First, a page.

'This world was once a fluid haze of light, Till toward the centre set the starry tides, And eddied into suns, that wheeling cast The planets: then the monster, then the man; Tattooed or woaded, winter-clad in skins, Raw from the prime, and crushing down his mate; As yet we find in barbarous isles, and here Among the lowest.' Thereupon she took A bird's-eye-view of all the ungracious past; Glanced at the legendary Amazon As emblematic of a nobler age; Appraised the Lycian custom, spoke of those That lay at wine with Lar and Lucumo; Ran down the Persian, Grecian, Roman lines Of empire, and the woman's state in each, How far from just; till warming with her theme She fulmined out her scorn of laws Salique And little-footed China, touched on Mahomet With much contempt, and came to chivalry: When some respect, however slight, was paid To woman, superstition all awry: However then commenced the dawn: a beam Had slanted forward, falling in a land Of promise; fruit would follow. Deep, indeed, Their debt of thanks to her who first had dared To leap the rotten pales of prejudice, Disyoke their necks from custom, and assert None lordlier than themselves but that which made Woman and man. She had founded; they must build. Here might they learn whatever men were taught: Let them not fear: some said their heads were less: Some men's were small; not they the least of men; For often fineness compensated size: Besides the brain was like the hand, and grew With using; thence the man's, if more was more; He took advantage of his strength to be First in the field: some ages had been lost; But woman ripened earlier, and her life Was longer; and albeit their glorious names Were fewer, scattered stars, yet since in truth The highest is the measure of the man, And not the Kaffir, Hottentot, Malay, Nor those horn-handed breakers of the glebe, But Homer, Plato, Verulam; even so With woman: and in arts of government Elizabeth and others; arts of war The peasant Joan and others; arts of grace Sappho and others vied with any man: And, last not least, she who had left her place, And bowed her state to them, that they might grow To use and power on this Oasis, lapt In the arms of leisure, sacred from the blight Of ancient influence and scorn. At last She rose upon a wind of prophecy Dilating on the future; 'everywhere Who heads in council, two beside the hearth, Two in the tangled business of the world, Two in the liberal offices of life, Two plummets dropt for one to sound the abyss Of science, and the secrets of the mind: Musician, painter, sculptor, critic, more: And everywhere the broad and bounteous Earth Should bear a double growth of those rare souls, Poets, whose thoughts enrich the blood of the world.'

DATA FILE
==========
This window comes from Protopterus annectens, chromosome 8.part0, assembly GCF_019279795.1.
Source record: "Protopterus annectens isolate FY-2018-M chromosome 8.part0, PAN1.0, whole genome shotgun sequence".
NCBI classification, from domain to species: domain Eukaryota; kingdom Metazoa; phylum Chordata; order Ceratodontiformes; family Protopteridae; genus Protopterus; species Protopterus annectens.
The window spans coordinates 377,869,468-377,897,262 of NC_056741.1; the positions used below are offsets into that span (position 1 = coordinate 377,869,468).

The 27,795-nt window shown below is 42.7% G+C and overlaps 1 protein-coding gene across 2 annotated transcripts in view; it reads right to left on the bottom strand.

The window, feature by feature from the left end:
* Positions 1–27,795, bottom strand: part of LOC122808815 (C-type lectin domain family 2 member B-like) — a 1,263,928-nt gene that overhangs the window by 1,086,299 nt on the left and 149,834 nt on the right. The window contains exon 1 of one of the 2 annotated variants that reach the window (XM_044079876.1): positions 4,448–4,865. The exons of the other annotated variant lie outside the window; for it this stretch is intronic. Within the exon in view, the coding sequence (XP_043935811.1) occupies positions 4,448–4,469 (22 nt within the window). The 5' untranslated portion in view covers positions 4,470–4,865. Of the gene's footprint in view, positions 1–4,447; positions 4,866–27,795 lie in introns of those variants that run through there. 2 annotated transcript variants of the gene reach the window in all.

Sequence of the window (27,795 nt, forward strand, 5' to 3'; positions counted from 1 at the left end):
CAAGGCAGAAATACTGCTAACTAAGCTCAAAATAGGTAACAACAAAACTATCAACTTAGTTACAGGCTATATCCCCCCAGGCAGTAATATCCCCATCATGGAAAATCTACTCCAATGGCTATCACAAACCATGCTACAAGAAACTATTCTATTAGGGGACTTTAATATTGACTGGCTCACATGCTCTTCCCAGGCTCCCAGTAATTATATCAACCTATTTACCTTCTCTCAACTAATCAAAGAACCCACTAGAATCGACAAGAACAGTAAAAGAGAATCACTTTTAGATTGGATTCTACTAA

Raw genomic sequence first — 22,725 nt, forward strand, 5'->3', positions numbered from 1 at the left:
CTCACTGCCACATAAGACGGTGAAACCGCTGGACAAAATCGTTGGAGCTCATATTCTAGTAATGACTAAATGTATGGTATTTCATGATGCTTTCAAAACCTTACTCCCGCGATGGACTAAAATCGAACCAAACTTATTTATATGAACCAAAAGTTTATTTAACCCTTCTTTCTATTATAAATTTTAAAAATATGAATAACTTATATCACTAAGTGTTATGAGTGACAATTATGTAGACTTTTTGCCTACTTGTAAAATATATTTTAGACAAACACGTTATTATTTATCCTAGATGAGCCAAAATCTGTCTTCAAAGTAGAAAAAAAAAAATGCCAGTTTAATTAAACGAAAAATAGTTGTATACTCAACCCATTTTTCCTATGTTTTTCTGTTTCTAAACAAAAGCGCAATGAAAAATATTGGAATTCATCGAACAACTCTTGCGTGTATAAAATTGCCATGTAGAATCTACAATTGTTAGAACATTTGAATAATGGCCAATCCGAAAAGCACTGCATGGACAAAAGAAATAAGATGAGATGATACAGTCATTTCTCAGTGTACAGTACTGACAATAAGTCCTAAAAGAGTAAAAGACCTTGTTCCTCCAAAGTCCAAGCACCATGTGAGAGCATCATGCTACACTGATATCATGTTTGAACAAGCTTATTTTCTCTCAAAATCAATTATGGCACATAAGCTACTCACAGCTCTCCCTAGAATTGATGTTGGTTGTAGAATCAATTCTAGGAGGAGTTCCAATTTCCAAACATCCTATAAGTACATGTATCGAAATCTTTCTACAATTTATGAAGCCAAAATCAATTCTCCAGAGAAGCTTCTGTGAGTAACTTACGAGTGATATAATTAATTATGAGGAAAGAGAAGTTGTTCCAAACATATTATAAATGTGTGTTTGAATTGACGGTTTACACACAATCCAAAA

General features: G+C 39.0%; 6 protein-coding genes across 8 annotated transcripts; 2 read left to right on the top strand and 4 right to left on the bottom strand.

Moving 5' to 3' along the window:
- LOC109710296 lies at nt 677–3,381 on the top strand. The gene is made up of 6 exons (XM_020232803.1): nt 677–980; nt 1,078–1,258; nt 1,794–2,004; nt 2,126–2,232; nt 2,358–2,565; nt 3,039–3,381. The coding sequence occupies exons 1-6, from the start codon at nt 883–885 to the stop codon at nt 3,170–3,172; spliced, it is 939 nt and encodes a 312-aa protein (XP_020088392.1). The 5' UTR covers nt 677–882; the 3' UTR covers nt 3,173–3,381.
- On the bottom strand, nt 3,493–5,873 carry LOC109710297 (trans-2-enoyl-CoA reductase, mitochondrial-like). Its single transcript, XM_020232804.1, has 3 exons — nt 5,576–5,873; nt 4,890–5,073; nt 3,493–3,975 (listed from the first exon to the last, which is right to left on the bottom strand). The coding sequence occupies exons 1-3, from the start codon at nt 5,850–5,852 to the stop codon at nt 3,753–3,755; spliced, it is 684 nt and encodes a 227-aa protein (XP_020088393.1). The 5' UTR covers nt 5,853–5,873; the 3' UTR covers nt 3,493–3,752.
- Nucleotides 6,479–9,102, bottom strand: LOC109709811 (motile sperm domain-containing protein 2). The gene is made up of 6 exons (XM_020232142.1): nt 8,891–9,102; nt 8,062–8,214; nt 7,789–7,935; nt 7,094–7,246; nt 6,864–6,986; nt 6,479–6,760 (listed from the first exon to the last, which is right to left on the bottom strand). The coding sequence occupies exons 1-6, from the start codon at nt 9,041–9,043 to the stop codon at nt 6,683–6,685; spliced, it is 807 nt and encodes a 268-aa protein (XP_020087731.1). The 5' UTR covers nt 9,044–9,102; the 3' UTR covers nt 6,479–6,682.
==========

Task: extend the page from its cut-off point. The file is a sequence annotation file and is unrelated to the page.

She ended here, and beckoned us: the rest Parted; and, glowing full-faced welcome, she Began to address us, and was moving on In gratulation, till as when a boat Tacks, and the slackened sail flaps, all her voice Faltering and fluttering in her throat, she cried 'My brother!' 'Well, my sister.' 'O,' she said, 'What do you here? and in this dress? and these? Why who are these? a wolf within the fold! A pack of wolves! the Lord be gracious to me! A plot, a plot, a plot to ruin all!' 'No plot, no plot,' he answered. 'Wretched boy, How saw you not the inscription on the gate, LET NO MAN ENTER IN ON PAIN OF DEATH?' 'And if I had,' he answered, 'who could think The softer Adams of your Academe, O sister, Sirens though they be, were such As chanted on the blanching bones of men?' 'But you will find it otherwise' she said. 'You jest: ill jesting with edge-tools! my vow Binds me to speak, and O that iron will, That axelike edge unturnable, our Head, The Princess.' 'Well then, Psyche, take my life, And nail me like a weasel on a grange For warning: bury me beside the gate, And cut this epitaph above my bones; ~Here lies a brother by a sister slain, All for the common good of womankind.~' 'Let me die too,' said Cyril, 'having seen And heard the Lady Psyche.' I struck in: 'Albeit so masked, Madam, I love the truth; Receive it; and in me behold the Prince Your countryman, affianced years ago To the Lady Ida: here, for here she was, And thus (what other way was left) I came.' 'O Sir, O Prince, I have no country; none; If any, this; but none. Whate'er I was Disrooted, what I am is grafted here. Affianced, Sir? love-whispers may not breathe Within this vestal limit, and how should I, Who am not mine, say, live: the thunderbolt Hangs silent; but prepare: I speak; it falls.' 'Yet pause,' I said: 'for that inscription there, I think no more of deadly lurks therein, Than in a clapper clapping in a garth, To scare the fowl from fruit: if more there be, If more and acted on, what follows? war; Your own work marred: for this your Academe, Whichever side be Victor, in the halloo Will topple to the trumpet down, and pass With all fair theories only made to gild A stormless summer.' 'Let the Princess judge Of that' she said: 'farewell, Sir--and to you. I shudder at the sequel, but I go.'